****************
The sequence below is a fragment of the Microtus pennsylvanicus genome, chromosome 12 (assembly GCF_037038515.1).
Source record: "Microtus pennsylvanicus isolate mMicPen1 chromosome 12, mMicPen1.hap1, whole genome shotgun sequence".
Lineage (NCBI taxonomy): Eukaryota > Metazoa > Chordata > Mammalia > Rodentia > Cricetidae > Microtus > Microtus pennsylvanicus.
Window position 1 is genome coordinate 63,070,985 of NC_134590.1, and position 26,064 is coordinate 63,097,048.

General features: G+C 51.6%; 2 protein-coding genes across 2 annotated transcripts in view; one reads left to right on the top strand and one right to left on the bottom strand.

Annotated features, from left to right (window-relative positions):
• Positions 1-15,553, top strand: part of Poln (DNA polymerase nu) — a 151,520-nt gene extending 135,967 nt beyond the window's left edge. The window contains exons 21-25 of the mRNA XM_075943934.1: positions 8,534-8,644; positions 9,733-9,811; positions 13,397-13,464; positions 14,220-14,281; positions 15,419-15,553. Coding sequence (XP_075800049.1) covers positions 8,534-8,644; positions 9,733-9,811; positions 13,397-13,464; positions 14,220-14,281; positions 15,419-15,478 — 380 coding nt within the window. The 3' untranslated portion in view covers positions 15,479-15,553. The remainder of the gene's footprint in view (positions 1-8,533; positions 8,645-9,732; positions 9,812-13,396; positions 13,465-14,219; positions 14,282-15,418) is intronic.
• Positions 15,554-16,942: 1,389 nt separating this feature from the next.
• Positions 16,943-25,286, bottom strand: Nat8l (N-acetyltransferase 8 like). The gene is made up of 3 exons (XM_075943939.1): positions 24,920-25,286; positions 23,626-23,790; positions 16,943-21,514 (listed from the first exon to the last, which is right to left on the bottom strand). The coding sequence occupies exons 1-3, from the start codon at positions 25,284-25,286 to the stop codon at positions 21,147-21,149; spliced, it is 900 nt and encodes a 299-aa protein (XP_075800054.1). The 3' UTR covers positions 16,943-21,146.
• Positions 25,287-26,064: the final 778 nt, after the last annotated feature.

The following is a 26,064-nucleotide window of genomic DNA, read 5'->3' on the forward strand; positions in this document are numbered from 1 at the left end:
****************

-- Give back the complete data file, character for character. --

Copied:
The sequence below is a fragment of the Microtus pennsylvanicus genome, chromosome 12 (assembly GCF_037038515.1).
Source record: "Microtus pennsylvanicus isolate mMicPen1 chromosome 12, mMicPen1.hap1, whole genome shotgun sequence".
Lineage (NCBI taxonomy): Eukaryota > Metazoa > Chordata > Mammalia > Rodentia > Cricetidae > Microtus > Microtus pennsylvanicus.
Window position 1 is genome coordinate 63,070,985 of NC_134590.1, and position 26,064 is coordinate 63,097,048.

General features: G+C 51.6%; 2 protein-coding genes across 2 annotated transcripts in view; one reads left to right on the top strand and one right to left on the bottom strand.

Annotated features, from left to right (window-relative positions):
• Positions 1-15,553, top strand: part of Poln (DNA polymerase nu) — a 151,520-nt gene extending 135,967 nt beyond the window's left edge. The window contains exons 21-25 of the mRNA XM_075943934.1: positions 8,534-8,644; positions 9,733-9,811; positions 13,397-13,464; positions 14,220-14,281; positions 15,419-15,553. Coding sequence (XP_075800049.1) covers positions 8,534-8,644; positions 9,733-9,811; positions 13,397-13,464; positions 14,220-14,281; positions 15,419-15,478 — 380 coding nt within the window. The 3' untranslated portion in view covers positions 15,479-15,553. The remainder of the gene's footprint in view (positions 1-8,533; positions 8,645-9,732; positions 9,812-13,396; positions 13,465-14,219; positions 14,282-15,418) is intronic.
• Positions 15,554-16,942: 1,389 nt separating this feature from the next.
• Positions 16,943-25,286, bottom strand: Nat8l (N-acetyltransferase 8 like). The gene is made up of 3 exons (XM_075943939.1): positions 24,920-25,286; positions 23,626-23,790; positions 16,943-21,514 (listed from the first exon to the last, which is right to left on the bottom strand). The coding sequence occupies exons 1-3, from the start codon at positions 25,284-25,286 to the stop codon at positions 21,147-21,149; spliced, it is 900 nt and encodes a 299-aa protein (XP_075800054.1). The 3' UTR covers positions 16,943-21,146.
• Positions 25,287-26,064: the final 778 nt, after the last annotated feature.

The following is a 26,064-nucleotide window of genomic DNA, read 5'->3' on the forward strand; positions in this document are numbered from 1 at the left end: